The most recent beta version of the Steam gaming platform client for desktop systems comes with a new chat system that modernizes Steam's somewhat dated chat experience.
The new functionality is in beta at the time of writing. You can join and leave the beta channel at any time by selecting Steam > Settings > Account.
The very first thing that you may notice is that the chat interface is now detached from the main interface. It features a number of improvements including options to pin friends or group chats to the top for fast access and a group chats interface that lists chats right then and there.
You can start group chats with a click on the plus icon; any chat that you create this way is listed immediately under group chats in the interface.
Once your friends start playing games you will see their status and if they are in a party with other friends. Not all games show what Valve calls rich presence but many popular ones do already.
Another new feature is that friends are grouped by game now when they play games and that they may also be grouped by party.
Valve modernized the chat interface and its capabilities as well. Steam chat supports video embeds, e.g. from YouTube, pictures, tweets, and other media content inline now.You can paste images into the chat simply by copying them to the Clipboard and pasting them.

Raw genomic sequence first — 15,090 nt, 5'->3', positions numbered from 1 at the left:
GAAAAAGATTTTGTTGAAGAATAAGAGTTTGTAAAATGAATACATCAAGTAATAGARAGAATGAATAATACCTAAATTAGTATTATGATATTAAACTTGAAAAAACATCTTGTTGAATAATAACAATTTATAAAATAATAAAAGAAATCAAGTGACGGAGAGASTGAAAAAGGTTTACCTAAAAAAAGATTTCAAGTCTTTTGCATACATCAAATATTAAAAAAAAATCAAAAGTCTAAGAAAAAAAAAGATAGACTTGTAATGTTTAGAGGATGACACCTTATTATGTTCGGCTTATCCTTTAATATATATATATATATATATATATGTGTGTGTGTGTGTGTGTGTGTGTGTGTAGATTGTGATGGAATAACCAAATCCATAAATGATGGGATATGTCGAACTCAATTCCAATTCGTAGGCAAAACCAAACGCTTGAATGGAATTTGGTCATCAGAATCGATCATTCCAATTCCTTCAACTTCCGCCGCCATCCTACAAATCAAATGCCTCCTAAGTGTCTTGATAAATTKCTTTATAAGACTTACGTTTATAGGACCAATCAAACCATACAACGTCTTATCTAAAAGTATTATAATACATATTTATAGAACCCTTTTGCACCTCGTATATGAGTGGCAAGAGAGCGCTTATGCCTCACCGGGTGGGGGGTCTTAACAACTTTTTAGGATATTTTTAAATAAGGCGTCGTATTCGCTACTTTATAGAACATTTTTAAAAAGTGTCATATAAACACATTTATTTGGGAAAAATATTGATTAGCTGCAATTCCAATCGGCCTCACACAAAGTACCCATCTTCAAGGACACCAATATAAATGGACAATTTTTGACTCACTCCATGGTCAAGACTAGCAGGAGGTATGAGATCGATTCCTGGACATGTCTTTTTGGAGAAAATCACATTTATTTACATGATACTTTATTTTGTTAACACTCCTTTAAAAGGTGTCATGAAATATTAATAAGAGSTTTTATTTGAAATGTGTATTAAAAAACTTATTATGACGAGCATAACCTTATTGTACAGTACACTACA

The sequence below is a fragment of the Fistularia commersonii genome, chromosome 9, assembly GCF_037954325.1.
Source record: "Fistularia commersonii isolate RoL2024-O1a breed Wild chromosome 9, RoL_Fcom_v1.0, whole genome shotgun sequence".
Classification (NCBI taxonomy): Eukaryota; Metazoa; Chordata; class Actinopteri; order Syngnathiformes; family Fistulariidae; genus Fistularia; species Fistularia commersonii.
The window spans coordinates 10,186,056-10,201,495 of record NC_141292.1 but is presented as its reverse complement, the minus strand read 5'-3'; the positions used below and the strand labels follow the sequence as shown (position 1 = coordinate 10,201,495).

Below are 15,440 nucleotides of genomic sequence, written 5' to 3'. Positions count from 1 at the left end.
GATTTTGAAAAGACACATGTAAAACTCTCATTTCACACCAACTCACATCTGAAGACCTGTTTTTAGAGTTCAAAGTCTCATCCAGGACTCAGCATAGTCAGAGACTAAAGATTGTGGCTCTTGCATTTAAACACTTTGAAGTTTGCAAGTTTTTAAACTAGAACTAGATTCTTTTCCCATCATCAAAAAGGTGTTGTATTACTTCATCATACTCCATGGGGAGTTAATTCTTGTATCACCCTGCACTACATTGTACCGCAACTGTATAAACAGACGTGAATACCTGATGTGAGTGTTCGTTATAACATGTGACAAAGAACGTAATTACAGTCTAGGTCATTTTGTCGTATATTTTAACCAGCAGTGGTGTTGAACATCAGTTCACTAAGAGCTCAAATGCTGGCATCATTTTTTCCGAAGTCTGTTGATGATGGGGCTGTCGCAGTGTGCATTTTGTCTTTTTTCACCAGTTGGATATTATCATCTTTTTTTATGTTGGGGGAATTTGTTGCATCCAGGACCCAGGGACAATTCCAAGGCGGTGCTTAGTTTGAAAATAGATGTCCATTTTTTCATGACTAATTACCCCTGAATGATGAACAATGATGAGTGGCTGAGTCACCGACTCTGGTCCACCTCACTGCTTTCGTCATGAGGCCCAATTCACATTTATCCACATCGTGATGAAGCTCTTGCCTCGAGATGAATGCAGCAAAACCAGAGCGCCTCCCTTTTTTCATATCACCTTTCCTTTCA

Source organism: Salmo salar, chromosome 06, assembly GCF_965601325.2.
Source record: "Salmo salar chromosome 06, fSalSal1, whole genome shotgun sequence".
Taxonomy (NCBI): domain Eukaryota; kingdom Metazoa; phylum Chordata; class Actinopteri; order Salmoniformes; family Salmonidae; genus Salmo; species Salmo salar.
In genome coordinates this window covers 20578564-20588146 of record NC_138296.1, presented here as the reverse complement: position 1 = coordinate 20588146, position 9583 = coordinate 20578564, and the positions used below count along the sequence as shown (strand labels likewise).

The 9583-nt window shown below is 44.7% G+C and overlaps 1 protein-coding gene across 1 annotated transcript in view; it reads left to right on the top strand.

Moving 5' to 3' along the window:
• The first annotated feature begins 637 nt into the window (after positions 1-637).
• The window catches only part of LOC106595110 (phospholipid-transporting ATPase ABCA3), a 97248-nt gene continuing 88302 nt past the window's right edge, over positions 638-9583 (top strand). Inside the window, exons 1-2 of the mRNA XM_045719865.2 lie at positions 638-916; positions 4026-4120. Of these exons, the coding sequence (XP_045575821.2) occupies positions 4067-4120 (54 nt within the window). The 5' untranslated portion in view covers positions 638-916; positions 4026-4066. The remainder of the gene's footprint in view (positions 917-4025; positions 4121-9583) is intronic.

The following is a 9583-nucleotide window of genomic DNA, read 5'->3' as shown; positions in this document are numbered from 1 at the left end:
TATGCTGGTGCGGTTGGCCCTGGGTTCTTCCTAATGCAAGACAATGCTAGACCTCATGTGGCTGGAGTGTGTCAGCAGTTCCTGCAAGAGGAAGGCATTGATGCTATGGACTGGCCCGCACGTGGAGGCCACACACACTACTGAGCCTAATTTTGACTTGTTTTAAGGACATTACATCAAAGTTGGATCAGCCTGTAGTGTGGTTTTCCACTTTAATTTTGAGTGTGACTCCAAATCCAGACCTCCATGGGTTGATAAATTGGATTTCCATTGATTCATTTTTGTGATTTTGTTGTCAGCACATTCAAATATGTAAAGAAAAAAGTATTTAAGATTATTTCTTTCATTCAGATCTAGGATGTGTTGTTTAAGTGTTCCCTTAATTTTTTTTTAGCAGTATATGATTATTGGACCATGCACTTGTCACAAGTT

Other media content is recognized automatically, e.g. videos on YouTube, and embedded so that the content can be viewed directly in the chat window and not by clicking on the link to load an external resource in a web browser.
Chat makes it easy now to add friends to group chats and these chats even persist across Steam sessions so that they become available whenever you sign in to Steam on supported devices.
It is easier to start a voice chat now to get everyone join the same channel within seconds of posting the voice chat link in group chat.
You can post invites to group chat to individual friends but also in group chats or by using text links and sending them using email or other means of communication outside of the Steam client.
Valve revealed that it invested heavily in making voice chat better resulting in clearer, crisper voice quality. Voice chat was rewritten using WebRTC which means that voice chat is encrypted now, that traffic is sent through Steam servers, and that it uses Opus encoding now. Your IP address is private in the new system to prevent attacks and privacy issues.
All chat features are also available on the Web. Point your favorite browser to https://steamcommunity.com/chat and sign in to your account to use the new functionality.
Valve's feeling the pressure from Discord (and other chat services) and an overhaul of the chat interface and functionality was long overdue. Whether that is enough to convince users to skip third-party chat clients to go back to Steam remains to be seen.
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